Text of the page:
New York Mets' Aaron Heilman Struggles Again

Eric BrennerAnalyst IMay 14, 2008

As this article is being written, Lee Mazzilli is giving his reaction to Aaron Heliman’s disaster of an inning in tonight’s 5-3 loss to the Nationals. Everything I had planned to speak of in this article was addressed by Mazzilli. It’s good to know there’s a baseball mind out there that realizes the ridiculous moves made by Willie Randolph tonight.

First and foremost, I think it is appropriate to explain the circumstances under which Aaron Heilman was brought into the game. Claudio Vargas had been cruising for six solid innings, giving up two hits and one run. That one run came on one bad pitch.

In the seventh inning, Vargas had struck out the first batter of the inning. He ended up walking the next batter, and Willie immediately comes out of the dugout. Heilman had been warming up between innings, and Willie signals that Vargas is finished for the night. It was at this point that I became quite confused.

There was no reason to believe Vargas had been losing his command or control of his pitches. With one out in the seventh and a runner on first base, this was no real scoring threat. This is especially the case as the Nationals had hit into two double plays already earlier in the game.

As Heilman makes his way to the mound, I’m nearly positive I heard the collective booing of every Mets fan all the way from my apartment in Philadelphia. I knew at that moment Heilman was going to blow this game. And he didn’t disappoint.

But at this point I don’t blame Heilman anymore. While he gets two strikes on every hitter, he then proceeds to throw his signature changeup in the dirt. All great pitches on which to strike out a batter, but it seems as though every hitter in the National League has learned that this is his out pitch. They continue to sit on these change-ups until they get to a fastball count and then proceed to smack hits left and right.

Now, there are many bigger issues I have concerning Willie's decision to bring Heliman into this game. First of all, Heilman has proved time after time this year that he cannot be trusted in close games. He pitched poorly in the first game of the doubleheader this past Saturday, but ironically proceeded to throw a scoreless inning in the second game when the Mets were losing anyway. You never know what you are getting with him.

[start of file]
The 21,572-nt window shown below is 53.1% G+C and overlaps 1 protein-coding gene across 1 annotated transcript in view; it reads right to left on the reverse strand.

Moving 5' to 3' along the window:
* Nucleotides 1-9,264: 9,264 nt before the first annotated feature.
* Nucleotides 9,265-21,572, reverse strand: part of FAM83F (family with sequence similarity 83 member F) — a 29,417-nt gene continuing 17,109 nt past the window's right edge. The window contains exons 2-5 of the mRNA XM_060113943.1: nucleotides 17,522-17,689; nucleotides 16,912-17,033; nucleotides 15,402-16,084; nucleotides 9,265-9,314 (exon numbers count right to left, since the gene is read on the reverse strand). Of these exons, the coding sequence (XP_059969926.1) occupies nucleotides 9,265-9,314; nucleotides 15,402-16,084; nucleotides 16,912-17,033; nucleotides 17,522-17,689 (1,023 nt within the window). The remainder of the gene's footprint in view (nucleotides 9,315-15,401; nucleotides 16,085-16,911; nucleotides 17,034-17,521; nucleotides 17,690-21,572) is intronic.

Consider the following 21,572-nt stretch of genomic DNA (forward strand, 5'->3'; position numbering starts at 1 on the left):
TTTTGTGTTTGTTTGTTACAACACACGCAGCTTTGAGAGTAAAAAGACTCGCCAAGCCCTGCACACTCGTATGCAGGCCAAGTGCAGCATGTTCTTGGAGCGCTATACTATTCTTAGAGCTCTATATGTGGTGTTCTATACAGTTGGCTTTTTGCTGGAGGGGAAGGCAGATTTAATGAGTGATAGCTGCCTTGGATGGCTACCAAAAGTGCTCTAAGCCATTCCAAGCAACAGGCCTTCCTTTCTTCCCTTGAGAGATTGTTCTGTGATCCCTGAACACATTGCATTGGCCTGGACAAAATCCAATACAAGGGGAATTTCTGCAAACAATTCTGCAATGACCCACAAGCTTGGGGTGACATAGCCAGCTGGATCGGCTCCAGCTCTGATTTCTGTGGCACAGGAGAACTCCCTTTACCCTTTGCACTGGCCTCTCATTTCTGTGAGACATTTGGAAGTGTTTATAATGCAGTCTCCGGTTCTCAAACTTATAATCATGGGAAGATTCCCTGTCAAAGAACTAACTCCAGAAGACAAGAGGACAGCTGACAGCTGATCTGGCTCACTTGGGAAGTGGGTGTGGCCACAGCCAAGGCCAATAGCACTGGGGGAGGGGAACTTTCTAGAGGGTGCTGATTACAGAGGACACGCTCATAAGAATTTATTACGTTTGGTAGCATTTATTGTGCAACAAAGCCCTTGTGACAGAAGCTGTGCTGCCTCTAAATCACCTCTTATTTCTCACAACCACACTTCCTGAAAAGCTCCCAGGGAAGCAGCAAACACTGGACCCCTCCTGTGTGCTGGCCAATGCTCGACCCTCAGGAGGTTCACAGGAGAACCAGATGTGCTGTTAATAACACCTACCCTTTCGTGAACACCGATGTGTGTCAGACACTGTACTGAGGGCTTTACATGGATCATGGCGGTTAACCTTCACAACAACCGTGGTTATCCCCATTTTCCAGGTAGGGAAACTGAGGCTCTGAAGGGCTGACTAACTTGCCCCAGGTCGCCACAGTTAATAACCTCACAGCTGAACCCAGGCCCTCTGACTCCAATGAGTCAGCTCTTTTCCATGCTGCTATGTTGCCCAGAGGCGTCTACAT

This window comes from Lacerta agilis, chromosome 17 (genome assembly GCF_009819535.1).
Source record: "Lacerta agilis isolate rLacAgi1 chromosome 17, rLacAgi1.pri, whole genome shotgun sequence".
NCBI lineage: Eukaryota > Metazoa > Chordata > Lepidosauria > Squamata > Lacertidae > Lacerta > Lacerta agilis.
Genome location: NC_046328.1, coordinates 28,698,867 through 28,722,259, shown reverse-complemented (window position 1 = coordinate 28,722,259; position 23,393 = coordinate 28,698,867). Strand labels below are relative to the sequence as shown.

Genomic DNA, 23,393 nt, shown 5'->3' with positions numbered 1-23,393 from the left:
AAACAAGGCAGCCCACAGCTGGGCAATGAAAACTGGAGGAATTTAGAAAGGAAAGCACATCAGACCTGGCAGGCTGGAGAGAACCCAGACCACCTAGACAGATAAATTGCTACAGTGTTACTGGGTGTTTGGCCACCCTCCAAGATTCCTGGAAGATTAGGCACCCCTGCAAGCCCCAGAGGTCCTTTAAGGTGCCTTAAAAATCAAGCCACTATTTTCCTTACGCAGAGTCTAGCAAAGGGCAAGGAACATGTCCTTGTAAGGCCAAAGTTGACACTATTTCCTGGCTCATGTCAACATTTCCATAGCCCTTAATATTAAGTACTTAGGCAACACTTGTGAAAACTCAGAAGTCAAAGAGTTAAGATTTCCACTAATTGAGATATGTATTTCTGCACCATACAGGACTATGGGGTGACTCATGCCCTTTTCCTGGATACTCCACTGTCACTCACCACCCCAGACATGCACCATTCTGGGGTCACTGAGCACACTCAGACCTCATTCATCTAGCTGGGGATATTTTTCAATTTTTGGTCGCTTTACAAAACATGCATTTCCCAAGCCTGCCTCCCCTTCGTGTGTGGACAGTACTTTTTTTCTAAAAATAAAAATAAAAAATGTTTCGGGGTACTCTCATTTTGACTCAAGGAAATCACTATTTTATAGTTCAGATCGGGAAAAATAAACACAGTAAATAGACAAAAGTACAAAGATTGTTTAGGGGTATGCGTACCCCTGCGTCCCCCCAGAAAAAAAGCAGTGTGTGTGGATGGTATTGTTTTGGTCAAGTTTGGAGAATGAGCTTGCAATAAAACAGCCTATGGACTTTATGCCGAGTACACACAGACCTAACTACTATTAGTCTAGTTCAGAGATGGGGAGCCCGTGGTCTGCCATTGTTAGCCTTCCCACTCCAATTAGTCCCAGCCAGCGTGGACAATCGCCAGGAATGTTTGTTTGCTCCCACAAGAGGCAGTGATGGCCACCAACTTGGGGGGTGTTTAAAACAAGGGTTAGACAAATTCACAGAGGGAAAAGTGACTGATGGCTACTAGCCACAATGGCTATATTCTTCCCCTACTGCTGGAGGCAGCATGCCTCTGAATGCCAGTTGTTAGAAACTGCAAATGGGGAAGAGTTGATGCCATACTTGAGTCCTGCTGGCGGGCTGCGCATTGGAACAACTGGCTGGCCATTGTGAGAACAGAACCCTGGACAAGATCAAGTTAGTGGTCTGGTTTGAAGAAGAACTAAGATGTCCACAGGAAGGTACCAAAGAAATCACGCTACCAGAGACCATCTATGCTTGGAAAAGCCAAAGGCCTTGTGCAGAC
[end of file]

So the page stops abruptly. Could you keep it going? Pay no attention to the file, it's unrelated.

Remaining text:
Secondly, Willie must realize Heilman’s inability to keep inherited runners from scoring. The SNY crew had a stat during the game stating that Heilman had stranded only two of eight inherited runners this year, an absolutely dreadful statistic. Heilman cannot be the pitcher to enter this tied game, with the Mets struggling once again to score a run. Joe Smith had pitched only two innings in the last eight days, a much better option in my opinion.

Next, as Lee Mazzilli also pointed out, there must be someone else warming up alongside Heilman when he is set to come in. Heilman managed to get one out, but after giving up the inevitable go-ahead run, Heilman walked the next batter.

Willie must get Heilman out of there immediately. He has shown he cannot limit the damage this year. If Joe Smith had been warming up earlier, this would have been the best time to bring him in to get the last out. I did mention that this all happened with two out, right?

What makes it even better is that after Smith comes in, he strikes out Zimmerman on three pitches. The next inning, he threw what seemed like three pitches in a hitless inning.

I just don’t know when Willie is going to learn. It’s good to know he still has confidence in Heilman, but you cannot be sacrificing wins to help his confidence. The last time I checked, these games count and these “We’ll get ‘em tomorrow” statements from Willie after the game have got to end.

I can just see the Mets behind the Phillies by one game on the last day of the season. Then we will all look back to these early games, and wonder what could have been if the Mets would have won one or two of these games. Because, Willie, on that last day of the season, there won’t be a tomorrow to “get them.” Just like last year.